Left alone on Mama’s bed, in Mama’s room –
while I heard Grandmother’s feet – black tied shoes
prance above my head –
behind the old wooden door – I thought a bear was standing there
it was a fur coat hanging from a metal hook.
I talked to God – a child alone, afraid of the dark
as tears moistened clean white sheets – I pushed a feather
pillow far from me – it was God I needed –
“God,” I screamed in silence, from the inside out –
“Please God, take me first, I can leave, don’t take those
who love me, please.”
Five, and I thought I knew enough – I could not be alone – as I stretched
my arms grabbing at the pillow I pushed away, sobbing on feathers – no one heard.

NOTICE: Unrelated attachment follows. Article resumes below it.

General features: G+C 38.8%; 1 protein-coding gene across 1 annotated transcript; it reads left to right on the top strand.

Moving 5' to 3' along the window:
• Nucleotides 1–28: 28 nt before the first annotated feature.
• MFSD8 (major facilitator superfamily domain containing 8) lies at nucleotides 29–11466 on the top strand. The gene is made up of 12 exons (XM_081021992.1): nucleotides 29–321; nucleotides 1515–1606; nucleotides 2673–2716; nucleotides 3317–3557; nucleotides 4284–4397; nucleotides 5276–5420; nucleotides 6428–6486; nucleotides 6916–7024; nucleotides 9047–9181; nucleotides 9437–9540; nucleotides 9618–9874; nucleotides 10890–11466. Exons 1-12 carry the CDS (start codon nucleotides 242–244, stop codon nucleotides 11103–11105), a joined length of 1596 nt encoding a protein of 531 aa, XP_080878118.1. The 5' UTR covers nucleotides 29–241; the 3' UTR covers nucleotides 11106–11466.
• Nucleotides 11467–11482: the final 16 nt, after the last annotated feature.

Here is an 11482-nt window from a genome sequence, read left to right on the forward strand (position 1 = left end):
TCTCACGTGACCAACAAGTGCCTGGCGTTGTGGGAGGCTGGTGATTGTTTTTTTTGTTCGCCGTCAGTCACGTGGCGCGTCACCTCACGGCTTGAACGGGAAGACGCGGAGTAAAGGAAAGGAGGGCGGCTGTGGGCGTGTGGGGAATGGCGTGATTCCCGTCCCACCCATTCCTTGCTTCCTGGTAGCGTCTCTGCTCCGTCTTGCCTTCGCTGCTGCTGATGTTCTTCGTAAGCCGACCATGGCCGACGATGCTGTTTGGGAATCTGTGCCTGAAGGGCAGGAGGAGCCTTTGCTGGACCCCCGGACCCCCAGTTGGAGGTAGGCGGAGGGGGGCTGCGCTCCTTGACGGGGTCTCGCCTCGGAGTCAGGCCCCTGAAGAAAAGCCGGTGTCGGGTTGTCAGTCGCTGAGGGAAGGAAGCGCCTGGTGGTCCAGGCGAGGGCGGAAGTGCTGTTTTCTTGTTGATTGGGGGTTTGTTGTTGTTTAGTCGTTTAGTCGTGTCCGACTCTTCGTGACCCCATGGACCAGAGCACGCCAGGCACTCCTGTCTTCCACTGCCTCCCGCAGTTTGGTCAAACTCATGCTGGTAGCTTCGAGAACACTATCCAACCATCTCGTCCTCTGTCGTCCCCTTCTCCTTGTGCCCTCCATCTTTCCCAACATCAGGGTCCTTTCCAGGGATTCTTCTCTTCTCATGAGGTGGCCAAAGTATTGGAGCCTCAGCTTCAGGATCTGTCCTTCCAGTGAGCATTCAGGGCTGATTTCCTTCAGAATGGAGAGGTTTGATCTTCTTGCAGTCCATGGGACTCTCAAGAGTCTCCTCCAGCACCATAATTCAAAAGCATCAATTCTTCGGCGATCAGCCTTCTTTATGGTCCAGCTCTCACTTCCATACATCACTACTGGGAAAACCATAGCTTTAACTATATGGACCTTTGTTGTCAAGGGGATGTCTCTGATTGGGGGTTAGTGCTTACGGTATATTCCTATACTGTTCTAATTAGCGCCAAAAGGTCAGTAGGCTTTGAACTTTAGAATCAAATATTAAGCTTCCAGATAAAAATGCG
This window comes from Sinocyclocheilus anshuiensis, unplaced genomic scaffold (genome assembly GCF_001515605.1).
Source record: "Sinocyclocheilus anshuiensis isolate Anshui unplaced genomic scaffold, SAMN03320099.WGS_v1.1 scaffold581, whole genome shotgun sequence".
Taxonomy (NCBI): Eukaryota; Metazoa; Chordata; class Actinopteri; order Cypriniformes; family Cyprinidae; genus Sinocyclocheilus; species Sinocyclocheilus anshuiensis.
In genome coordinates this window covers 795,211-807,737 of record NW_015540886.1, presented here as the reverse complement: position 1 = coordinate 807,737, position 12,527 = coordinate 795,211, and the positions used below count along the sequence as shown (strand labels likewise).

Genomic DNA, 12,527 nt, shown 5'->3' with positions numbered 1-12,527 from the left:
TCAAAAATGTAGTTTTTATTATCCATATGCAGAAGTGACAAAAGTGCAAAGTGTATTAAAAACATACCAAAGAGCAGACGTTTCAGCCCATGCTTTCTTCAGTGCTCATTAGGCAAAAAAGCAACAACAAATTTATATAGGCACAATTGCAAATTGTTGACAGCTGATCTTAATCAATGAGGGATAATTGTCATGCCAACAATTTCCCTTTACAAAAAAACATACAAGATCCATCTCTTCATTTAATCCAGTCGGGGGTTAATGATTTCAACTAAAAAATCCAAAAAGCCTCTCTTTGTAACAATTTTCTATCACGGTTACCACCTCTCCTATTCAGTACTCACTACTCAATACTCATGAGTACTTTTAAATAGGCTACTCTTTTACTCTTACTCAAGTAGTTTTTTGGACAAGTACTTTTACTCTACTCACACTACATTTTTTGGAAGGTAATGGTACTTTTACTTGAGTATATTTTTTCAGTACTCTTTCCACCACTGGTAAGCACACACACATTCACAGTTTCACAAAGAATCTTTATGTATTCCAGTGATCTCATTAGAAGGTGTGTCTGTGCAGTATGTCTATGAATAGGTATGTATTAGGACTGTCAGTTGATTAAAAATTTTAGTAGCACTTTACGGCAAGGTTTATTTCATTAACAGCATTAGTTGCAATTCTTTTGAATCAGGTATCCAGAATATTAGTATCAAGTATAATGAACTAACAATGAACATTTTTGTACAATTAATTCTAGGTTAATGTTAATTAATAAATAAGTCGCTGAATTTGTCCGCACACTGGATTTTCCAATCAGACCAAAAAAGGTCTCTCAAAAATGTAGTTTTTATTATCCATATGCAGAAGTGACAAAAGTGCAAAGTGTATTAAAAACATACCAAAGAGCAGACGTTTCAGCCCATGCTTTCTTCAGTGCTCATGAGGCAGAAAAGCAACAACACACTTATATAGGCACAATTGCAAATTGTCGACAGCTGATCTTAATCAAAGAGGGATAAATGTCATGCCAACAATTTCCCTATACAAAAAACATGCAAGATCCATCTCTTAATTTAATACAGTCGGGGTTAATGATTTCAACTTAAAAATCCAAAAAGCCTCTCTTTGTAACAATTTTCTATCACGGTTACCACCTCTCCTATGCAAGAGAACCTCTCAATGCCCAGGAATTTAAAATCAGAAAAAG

I pictured my Mother’s red velvet couch, old – worn – in her hands old
knitting needles – heard them clang – as her glasses fell from her Irish face.
Today I am a Mother too – and I watched as my Mother died – one month, every inch
of her seemed to crumble into pieces.
She fought for thirty days – it was that Irish will that kept her alive.
I thought about when I was five, talking to you, God – you never listened when
I told you – as a child, please take me first. You knew the love I had left to share.